534 The finding of Jesus in the temple is the only event that breaks the silence of the Gospels about the hidden years of Jesus. [Cf. Lk 2:41-52] Here Jesus lets us catch a glimpse of the mystery of his total consecration to a mission that flows from his divine sonship: "Did you not know that I must be about my Father's work?" [Lk 2:49 alt] Mary and Joseph did not understand these words, but they accepted them in faith. Mary "kept all these things in her heart" during the years Jesus remained hidden in the silence of an ordinary life. [583, 2599, 964]


The baptism of Jesus

535 Jesus' public life begins with his baptism by John in the Jordan. [Cf. Lk 3:23; Acts 1:22] John preaches "a baptism of repentance for the forgiveness of sins". [Lk 3:3] A crowd of sinners [Cf. Lk 3:10-14; Mt 3:7; 21:32] - tax collectors and soldiers, Pharisees and Sadducees, and prostitutes - come to be baptized by him. "Then Jesus appears." The Baptist hesitates, but Jesus insists and receives baptism. Then the Holy Spirit, in the form of a dove, comes upon Jesus and a voice from heaven proclaims, "This is my beloved Son." [Mt 3:13-17] This is the manifestation ("Epiphany") of Jesus as Messiah of Israel and Son of God. [719-720, 701, 438]

536 The baptism of Jesus is on his part the acceptance and inauguration of his mission as God's suffering Servant. He allows himself to be numbered among sinners; he is already "the Lamb of God, who takes away the sin of the world". [Jn 1:29; cf. Is 53:12] Already he is anticipating the "baptism" of his bloody death. [Cf. Mk 10:38; Lk 12:50] Already he is coming to "fulfil all righteousness", that is, he is submitting himself entirely to his Father's will: out of love he consents to this baptism of death for the remission of our sins. [Mt 3:15; cf. 26:39] The Father's voice responds to the Son's acceptance, proclaiming his entire delight in his Son. [Cf. Lk 3:22; Is 42:1] The Spirit whom Jesus possessed in fullness from his conception comes to "rest on him". [Jn 1:32-33; cf. Is 11:2] Jesus will be the source of the Spirit for all mankind. At his baptism "the heavens were opened" [Mt 3:16] - the heavens that Adam's sin had closed - and the waters were sanctified by the descent of Jesus and the Spirit, a prelude to the new creation. [606, 1224, 444, 727, 739]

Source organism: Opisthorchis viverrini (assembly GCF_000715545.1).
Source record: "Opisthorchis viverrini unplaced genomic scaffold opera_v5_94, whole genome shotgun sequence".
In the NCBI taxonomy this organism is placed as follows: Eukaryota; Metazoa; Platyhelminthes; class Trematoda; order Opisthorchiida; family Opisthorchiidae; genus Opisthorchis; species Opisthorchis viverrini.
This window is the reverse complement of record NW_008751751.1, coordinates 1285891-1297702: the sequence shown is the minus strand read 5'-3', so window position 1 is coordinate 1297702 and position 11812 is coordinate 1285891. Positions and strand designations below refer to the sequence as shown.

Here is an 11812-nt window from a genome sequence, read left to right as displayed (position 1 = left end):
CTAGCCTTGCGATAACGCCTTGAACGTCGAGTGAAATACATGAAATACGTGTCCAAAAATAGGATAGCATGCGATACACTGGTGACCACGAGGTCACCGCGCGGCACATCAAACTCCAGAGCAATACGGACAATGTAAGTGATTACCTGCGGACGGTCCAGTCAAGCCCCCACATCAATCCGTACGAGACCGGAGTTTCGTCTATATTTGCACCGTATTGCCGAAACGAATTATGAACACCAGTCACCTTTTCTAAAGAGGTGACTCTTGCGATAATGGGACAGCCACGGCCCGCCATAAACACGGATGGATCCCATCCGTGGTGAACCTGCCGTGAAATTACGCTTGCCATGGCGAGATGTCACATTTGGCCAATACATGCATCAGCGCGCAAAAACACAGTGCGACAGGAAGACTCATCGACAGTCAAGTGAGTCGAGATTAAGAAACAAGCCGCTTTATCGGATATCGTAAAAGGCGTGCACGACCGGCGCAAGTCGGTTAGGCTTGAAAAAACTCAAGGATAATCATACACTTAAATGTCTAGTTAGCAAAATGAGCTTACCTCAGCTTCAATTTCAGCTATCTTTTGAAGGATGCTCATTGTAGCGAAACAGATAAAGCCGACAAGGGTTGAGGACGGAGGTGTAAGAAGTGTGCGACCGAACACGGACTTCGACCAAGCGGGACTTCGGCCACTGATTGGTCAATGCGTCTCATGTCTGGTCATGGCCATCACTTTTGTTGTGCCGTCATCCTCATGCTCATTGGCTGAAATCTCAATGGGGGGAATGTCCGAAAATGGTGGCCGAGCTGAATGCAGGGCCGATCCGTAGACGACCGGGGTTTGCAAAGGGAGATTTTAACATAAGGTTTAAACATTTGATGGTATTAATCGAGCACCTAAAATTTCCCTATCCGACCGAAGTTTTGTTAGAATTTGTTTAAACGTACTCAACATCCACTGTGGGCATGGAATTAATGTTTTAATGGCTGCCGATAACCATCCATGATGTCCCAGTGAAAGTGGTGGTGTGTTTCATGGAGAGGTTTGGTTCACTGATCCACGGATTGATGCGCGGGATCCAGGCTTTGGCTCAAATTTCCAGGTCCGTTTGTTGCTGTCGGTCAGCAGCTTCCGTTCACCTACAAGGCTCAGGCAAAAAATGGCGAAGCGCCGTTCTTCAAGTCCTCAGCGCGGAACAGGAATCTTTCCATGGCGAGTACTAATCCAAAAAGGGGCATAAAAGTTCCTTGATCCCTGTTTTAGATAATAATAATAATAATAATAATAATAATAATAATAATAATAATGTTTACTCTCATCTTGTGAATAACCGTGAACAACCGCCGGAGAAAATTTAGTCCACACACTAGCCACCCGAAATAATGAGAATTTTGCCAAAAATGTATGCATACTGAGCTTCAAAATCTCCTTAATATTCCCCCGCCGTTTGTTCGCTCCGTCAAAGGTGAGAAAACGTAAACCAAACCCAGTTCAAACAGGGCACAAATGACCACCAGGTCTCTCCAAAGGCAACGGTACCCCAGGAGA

537 Through Baptism the Christian is sacramentally assimilated to Jesus, who in his own baptism anticipates his death and resurrection. The Christian must enter into this mystery of humble self-abasement and repentance, go down into the water with Jesus in order to rise with him, be reborn of water and the Spirit so as to become the Father's beloved son in the Son and "walk in newness of life": [1262]

[Rom 6:4] Let us be buried with Christ by Baptism to rise with him; let us go down with him to be raised with him; and let us rise with him to be glorified with him. [St. Gregory of Nazianzus, Oratio 40, 9: PG 36, 369] [628]

Everything that happened to Christ lets us know that, after the bath of water, the Holy Spirit swoops down upon us from high heaven and that, adopted by the Father's voice, we become sons of God. [St. Hilary of Poitiers, In Matth. 2, 5: PL 9, 927]

Jesus' temptations

538 The Gospels speak of a time of solitude for Jesus in the desert immediately after his baptism by John. Driven by the Spirit into the desert, Jesus remains there for forty days without eating; he lives among wild beasts, and angels minister to him. [Cf. Mk 1:12-13] At the end of this time Satan tempts him three times, seeking to compromise his filial attitude toward God. Jesus rebuffs these attacks, which recapitulate the temptations of Adam in Paradise and of Israel in the desert, and the devil leaves him "until an opportune time". [Lk 4:13] [394, 518]

539 The evangelists indicate the salvific meaning of this mysterious event: Jesus is the new Adam who remained faithful just where the first Adam had given in to temptation. Jesus fulfils Israel's vocation perfectly: in contrast to those who had once provoked God during forty years in the desert, Christ reveals himself as God's Servant, totally obedient to the divine will. In this, Jesus is the devil's conqueror: he "binds the strong man" to take back his plunder. [Cf. Ps 95:10; Mk 3:27] Jesus' victory over the tempter in the desert anticipates victory at the Passion, the supreme act of obedience of his filial love for the Father. [397, 385, 609]